A force majeure clause is a provision often included in contracts that allows a party to withdraw from an agreement in the wake of an “extraordinary event,” according to a definition by Cornell Law School.
The term has been used most recently as businesses across the nation and the globe grapple with the consequences of the new coronavirus, which has temporarily closed some businesses and, in other cases, shut them down for good.
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The clause “frees both parties from obligation if an extraordinary event prevent one or both parties from performing,” Cornell Law School’s Legal Information Institute states. “These events must be unforeseeable and unavoidable, and not the result of the defendant’s actions, hence they are considered ‘an act of god.’”
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More than 246,275 COVID-19 cases were reported worldwide as of Friday morning, with at least 14,250 of those in the U.S., according to data provided by Johns Hopkins University and Medicine’s Coronavirus Resource Center.
Several states across the U.S., such as California, New York and Nevada, have ordered small businesses that don’t fall under the “essential” category to close up shop or to decrease their on-location workforce significantly.
In New York, the state with the highest number of confirmed COVID-19 cases, Gov. Andrew Cuomo recently ordered non-essential businesses statewide to cut their in-office staff by 75 percent. He previously described “essential businesses” as including food services, health care and pharmacies, shipping and supplies.
Cuomo warned he could make further cuts and urged companies to voluntarily allow their employees to work from home.
Throughout the nation, small businesses in industries of every kind and size have been left devastated by the pandemic. Even before companies were instructed by local and state governments to close their doors, many faced difficulty carrying on as business dwindled.
And if they haven’t been ordered to close by government officials, many are shutting down out of concern for employees, customers and clients or simply because business has vanished. Meanwhile, those that are still managing to operate are struggling.
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“My life’s work is being … you know, destroyed, like picked over,” said Theodore Peck, owner of a coffee shop and bakery in Brooklyn, New York. Peck had to fire his staff after the impact of the outbreak became too much to handle.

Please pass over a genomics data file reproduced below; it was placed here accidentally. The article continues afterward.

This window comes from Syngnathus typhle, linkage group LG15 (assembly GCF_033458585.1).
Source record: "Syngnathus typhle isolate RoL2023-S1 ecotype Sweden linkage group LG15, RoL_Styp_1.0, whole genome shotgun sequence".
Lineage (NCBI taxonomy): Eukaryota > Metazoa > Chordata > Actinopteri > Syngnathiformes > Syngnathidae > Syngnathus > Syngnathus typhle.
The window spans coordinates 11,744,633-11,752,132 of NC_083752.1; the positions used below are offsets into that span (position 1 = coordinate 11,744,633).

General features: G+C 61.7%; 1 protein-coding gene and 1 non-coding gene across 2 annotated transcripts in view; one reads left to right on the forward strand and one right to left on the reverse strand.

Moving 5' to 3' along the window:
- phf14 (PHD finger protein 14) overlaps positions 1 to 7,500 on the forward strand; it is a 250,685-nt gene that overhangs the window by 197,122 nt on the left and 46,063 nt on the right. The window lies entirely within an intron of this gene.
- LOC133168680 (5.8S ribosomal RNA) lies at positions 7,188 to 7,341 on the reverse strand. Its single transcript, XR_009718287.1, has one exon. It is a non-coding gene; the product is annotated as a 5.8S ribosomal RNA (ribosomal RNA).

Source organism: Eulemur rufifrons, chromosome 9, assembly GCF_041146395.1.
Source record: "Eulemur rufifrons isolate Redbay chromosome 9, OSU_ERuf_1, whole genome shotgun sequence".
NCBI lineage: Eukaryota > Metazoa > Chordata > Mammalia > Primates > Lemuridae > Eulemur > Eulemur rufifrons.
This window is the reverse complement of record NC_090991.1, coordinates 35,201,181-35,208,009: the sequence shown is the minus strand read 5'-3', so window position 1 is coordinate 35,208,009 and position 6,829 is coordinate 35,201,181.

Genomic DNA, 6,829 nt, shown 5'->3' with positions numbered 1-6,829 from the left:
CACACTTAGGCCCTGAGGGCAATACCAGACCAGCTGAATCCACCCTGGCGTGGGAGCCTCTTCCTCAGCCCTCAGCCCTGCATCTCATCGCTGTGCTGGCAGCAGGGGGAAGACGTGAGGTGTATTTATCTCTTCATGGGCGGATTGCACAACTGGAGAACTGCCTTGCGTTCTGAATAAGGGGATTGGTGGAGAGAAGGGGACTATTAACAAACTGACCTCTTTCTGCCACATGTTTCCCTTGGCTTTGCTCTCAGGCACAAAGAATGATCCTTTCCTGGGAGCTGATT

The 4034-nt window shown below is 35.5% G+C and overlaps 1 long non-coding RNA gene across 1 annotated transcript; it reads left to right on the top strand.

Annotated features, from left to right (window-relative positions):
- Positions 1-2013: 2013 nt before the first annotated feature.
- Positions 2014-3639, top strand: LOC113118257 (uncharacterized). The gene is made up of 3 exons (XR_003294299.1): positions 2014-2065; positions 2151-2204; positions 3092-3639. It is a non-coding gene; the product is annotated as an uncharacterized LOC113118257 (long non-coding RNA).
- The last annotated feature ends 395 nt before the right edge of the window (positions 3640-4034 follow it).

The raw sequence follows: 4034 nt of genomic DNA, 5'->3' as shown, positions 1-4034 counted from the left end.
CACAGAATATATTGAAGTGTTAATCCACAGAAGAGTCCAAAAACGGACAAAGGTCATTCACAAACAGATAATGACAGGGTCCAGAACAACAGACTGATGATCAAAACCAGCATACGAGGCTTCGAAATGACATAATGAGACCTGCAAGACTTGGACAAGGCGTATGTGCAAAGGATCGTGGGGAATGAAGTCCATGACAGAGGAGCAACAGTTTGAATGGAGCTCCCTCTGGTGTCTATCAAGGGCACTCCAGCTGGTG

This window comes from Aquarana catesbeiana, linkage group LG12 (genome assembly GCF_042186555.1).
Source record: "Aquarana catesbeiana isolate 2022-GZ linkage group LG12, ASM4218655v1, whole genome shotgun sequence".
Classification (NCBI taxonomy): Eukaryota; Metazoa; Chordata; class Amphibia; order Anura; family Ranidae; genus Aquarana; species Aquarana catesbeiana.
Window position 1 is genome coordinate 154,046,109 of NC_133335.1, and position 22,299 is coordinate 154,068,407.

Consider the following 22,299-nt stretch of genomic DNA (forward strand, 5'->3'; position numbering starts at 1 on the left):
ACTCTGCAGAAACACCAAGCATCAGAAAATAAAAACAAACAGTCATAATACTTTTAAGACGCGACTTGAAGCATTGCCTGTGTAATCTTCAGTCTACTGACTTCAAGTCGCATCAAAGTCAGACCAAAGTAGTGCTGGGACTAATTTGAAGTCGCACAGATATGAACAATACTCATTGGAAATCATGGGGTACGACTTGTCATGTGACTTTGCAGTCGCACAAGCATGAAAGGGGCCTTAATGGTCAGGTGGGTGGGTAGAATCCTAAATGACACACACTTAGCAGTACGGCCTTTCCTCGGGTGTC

On the larger scale, the Metropolitan Opera announced on March 19 it was canceling the rest of its season and stopping pay for the orchestra, chorus and other unionized employees at the end of March due to the novel coronavirus.
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Having previously called off performances through March 31, the Met, citing force majeure, is not paying individual singers for canceled performances.
“In the history of theater and opera, in force majeure situations, artists who are very well compensated, such as those who perform at the Met, do not get paid. That’s why their contracts are written in such a fashion,” said Met general manager Peter Gelb in an interview with The Associated Press.
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“That does not mean that we are not sympathetic and supportive of them,” Gelb continued. “For the Met to be able to come back and be a house they are able to perform in in the fall, it has to be strong and has to survive.”
The clauses have also become a topic of discussion among professional sports leagues, such as the NBA, and player compensation.
The NBA suspended its season on March 11, after Utah Jazz player Rudy Gobert tested positive for the virus. Thirteen others have since also tested positive, and league officials are preparing for the suspension to last a month or longer.
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“The revenue consequences are significant,” National Basketball Players’ Association executive director Michele Roberts previously told USA Today. “Sure, there is language that allows the league to enforce what they perceive to be a ‘force majeure’ and that would have an impact on compensation for players going forward. But if it happens, there would be a recognition the league is prepared to lose tens of millions of dollars.”
Earlier Thursday, the NBA sent a memo to teams telling them to close their training and practice facilities to all players and staff — plus recommending that players “take aggressive measures to avoid contact with others and remain home as much as possible, leaving only for essential activities.”
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FOX Business’ Thomas Barrabi and The Associated Press contributed to this report.